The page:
Tags: arts • Brava Theater Center • Business • food • restaurants Share this: FacebookTwitterRedditemail,0% But MEDA recently acquired 2221 Mission Street, near 18th Street, through the city’s Small Sites Program. The commercial space was most recently home to furniture store The Touch, which closed in December. That gave HOMEY the chance to make an earlier move. The group will now be on Mission Street for about three years, and anticipates moving in by November or December.The move also marks HOMEY’s first time operating in a storefront. The organization will take full advantage of that — it’s planning to sell clothing items from the space while also running its nonprofit programs, Alfaro said. –LWBrava’s new commercial frontOn Sunday, Brava officials opened their doors for a sneak preview of its newly renovated storefront spaces. They look spectacular and offer room for an art cabaret, offices for Brava and other neighborhood nonprofits, and new dressing rooms. –LCInside the new Brava offices, looking out onto 24th Street. Photo by Lydia Chávez.Sarah, a staff member, standing outside what will be the new art cabaret. Photo by Lydia Chávez.Soon to be new offices for Brava in its renovated storefront spaces. Photo by Lydia Chávez.Building tries to shake off its gambling-den pastDetails are sparse so far, but someone has applied to change 2949 Mission St., formerly the Fizzary — and, later, a gambling and prostitution den that proved surprisingly difficult to root out — into a restaurant. The application has been accepted by the planning department but not processed or decided on. Because it’s a change of use, especially one from retail to restaurant — a typically sensitive kind of conversion — it could face a tricky hearing. —LWKorean restaurant “Foxsister” has opened on 24th StreetWe wrote about this new tenant at the recently closed Montella Pizza, which will be serving Korean drinking snacks and a variety of cocktails and Asian beers. The new menu will reportedly include spicy fried chicken, noodles, pancakes and hotpots. –LWMayor to honor local institutions The Mission Cultural Center for Latino Arts, Precita Eyes Mural Arts Center, Casa Bonampak and La Santaneca will be among a group recognized by city leaders at a Latino Heritage Month event next week.An awards ceremony will take place Monday, Sept. 25 from 5:30 to 7:30 p.m. in the North Light Court and Rotunda at City Hall. –LWActivist bus postersYou may have seen a series of posters with a strong anti-eviction message at your bus stops: The San Francisco Anti-Displacement Coalition has produced the series of advertisements as part of National Renters’ Week of Action.The posters feature some very local figures and talking points: people like artist Rene Yañez, and issues like reforming owner-move-in evictions and the Ellis Act. They’ve been rolled out in English, Spanish, Chinese, Tagalog, Russian and Vietnamese. The Anti-Displacement Coalition and the Mayor’s Office of Housing and Community Development commissioned five local artists for the images: Kayan Cheung Miaw, Patrick Piazza, Fernando Martí, Sydney Cain and fourth and fifth grade students at Guadalupe Elementary school in the Excelsior.For more on the campaign, visit sfadc.org. Images courtesy SFADC –LW 0% HOMEY is returning to the Mission!After spending years tucked away in the upstairs space of a building in SoMa, the originally Mission-based nonprofit Homies Organizing the Mission to Empower Youth is set to move into a Mission Street storefront. “Were coming back home,” said Executive Director Roberto Elegio Alfaro. He said the group, known as HOMEY, was told it would need to leave its current space by March 2018, and has been looking for a new space for about a year. HOMEY leaders have been in conversations with the Mission Economic Development Agency about getting a more permanent space at 16th and Folsom streets, where MEDA is developing a below-market-rate housing building.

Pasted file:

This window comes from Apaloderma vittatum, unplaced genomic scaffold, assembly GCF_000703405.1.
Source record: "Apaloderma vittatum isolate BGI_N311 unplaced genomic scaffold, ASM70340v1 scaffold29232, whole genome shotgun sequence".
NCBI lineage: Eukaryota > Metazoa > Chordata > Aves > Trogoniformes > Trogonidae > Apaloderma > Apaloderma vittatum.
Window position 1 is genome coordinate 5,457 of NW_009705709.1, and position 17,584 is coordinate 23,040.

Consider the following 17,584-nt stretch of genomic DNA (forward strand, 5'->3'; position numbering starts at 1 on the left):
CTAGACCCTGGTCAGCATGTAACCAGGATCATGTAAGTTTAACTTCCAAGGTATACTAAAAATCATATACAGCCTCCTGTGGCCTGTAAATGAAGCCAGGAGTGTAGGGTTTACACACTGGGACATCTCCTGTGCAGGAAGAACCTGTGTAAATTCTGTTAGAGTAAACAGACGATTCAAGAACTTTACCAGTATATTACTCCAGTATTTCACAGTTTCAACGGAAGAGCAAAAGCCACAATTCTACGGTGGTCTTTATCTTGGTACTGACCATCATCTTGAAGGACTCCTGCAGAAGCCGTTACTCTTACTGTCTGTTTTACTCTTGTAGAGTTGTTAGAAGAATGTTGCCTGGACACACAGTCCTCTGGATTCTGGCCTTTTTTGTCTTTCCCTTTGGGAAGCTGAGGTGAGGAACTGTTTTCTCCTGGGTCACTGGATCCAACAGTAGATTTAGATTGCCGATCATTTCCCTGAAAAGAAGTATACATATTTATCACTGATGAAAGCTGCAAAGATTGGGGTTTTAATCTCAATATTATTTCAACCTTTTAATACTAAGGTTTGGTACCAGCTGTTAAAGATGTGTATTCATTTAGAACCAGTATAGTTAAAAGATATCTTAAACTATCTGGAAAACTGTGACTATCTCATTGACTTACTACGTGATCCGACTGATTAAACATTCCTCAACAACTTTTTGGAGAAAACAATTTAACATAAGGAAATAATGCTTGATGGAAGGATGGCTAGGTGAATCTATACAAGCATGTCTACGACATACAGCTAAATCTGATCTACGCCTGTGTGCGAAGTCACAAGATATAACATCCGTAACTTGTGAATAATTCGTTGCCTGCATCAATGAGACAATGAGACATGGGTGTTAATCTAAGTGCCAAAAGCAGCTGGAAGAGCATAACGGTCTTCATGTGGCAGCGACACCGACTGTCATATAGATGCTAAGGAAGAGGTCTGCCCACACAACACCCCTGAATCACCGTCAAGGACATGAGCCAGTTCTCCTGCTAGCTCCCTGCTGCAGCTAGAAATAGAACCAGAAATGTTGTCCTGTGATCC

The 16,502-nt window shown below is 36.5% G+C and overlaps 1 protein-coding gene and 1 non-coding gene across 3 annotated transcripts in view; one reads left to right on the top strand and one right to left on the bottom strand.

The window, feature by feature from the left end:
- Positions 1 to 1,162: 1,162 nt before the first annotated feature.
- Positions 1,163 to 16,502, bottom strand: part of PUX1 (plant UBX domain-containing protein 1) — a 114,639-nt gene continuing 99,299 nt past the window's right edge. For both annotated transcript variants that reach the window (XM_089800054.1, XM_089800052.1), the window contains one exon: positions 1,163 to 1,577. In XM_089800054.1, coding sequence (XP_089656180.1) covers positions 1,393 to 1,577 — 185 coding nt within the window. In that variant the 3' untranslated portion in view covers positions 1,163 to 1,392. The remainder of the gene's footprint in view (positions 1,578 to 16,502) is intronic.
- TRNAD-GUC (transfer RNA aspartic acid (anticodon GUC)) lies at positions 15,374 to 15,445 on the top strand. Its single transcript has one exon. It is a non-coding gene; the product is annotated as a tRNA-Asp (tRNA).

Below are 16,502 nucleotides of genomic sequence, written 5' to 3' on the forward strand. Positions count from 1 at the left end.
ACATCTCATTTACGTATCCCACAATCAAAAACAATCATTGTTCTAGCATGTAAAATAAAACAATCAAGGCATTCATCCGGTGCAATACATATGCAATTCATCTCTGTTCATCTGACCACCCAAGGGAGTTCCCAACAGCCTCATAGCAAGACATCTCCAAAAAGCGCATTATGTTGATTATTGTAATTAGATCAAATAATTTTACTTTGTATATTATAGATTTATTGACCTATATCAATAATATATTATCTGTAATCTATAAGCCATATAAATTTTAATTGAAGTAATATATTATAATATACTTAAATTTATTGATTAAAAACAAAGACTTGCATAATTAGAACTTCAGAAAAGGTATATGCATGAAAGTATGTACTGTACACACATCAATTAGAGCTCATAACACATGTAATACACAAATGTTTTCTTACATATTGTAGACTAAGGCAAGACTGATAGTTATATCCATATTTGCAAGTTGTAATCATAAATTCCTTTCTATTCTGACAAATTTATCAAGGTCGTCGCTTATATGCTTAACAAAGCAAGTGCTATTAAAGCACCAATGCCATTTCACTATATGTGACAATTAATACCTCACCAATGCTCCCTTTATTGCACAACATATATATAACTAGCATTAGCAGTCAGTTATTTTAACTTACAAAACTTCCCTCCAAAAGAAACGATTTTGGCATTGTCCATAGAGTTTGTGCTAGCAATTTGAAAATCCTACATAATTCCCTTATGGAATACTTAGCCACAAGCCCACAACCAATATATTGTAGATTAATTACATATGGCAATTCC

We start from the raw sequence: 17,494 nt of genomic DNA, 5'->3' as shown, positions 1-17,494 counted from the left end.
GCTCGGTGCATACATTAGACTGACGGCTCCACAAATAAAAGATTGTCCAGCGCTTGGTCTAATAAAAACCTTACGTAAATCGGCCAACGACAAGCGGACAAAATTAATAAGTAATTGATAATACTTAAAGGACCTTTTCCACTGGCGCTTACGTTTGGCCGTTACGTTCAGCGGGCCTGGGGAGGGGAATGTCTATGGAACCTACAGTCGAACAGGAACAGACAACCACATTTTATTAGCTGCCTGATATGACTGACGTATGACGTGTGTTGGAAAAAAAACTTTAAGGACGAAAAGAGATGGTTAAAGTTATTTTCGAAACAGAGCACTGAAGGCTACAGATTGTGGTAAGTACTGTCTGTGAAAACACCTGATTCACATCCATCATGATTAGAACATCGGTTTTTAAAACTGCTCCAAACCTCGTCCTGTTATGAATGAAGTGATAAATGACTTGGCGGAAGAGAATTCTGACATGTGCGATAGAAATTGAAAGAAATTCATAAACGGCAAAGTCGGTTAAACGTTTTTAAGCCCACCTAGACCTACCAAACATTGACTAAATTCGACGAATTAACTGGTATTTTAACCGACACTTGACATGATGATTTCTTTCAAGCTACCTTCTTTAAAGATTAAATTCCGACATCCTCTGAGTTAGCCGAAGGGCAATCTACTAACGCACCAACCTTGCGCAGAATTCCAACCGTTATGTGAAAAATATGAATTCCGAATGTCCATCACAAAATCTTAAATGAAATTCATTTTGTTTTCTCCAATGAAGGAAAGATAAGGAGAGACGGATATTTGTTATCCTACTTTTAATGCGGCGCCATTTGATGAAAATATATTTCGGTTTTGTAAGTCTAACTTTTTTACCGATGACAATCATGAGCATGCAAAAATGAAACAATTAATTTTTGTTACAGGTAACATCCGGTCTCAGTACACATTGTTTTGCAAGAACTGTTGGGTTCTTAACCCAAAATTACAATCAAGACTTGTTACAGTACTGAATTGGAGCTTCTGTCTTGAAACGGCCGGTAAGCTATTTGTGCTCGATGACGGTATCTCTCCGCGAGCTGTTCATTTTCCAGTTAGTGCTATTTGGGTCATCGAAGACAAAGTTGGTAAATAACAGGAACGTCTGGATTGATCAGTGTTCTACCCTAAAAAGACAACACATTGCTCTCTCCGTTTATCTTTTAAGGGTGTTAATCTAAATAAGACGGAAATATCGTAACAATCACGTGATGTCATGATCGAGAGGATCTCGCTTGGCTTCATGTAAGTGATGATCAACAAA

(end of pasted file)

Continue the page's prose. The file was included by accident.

NATHAN Brown couldn’t fault the effort and commitment of both teams on Friday night.Saints and Leeds locked horns in an epic Super League Playoff tie with his charges edged in the dying seconds by a Danny McGuire drop goal.“When you lose and your season is over it is very disappointing. We can’t come back next week,” he said. “I am proud of our guys, and Leeds’ too, the effort was super. I think you saw what proper semi final football is all about.”Saints found themselves 10-0 down away at Leeds before fighting back to level.Jordan Turner then put a tricky touchline conversion wide – much like Kevin Sinfield had done in the first half – and then they spawned the chance of a penalty shot at goal, instead opting to push the Rhinos right back on their line.“To kick a goal from half way… well that is a big kick,” Brown said. “Our number one kicker Jonny Lomax isn’t kicking because of a hamstring injury so we took the chance to put it into touch. When it’s there you have a good chance of scoring or setting up for a field goal. Miss the kick and you might not even get the ball back. We took the safest option with what we are working with at the moment.“It has been a tough season and we effectively began to rebuild the squad during the season. We have made some big changes. For a long time at this club Francis Meli was on the wing with Ade Gardner and Paul Wellens at full back. We now have two young wingers and Jonny Lomax back there. That has added speed.Jon Wilkin has played half which will change next year. The culture of the club is terrific and its effort and commitment is sensational.“The youth system has provided the path to make the rebuild quite quick too. We haven’t achieved what we would have liked, but we have achieved in moving forward.”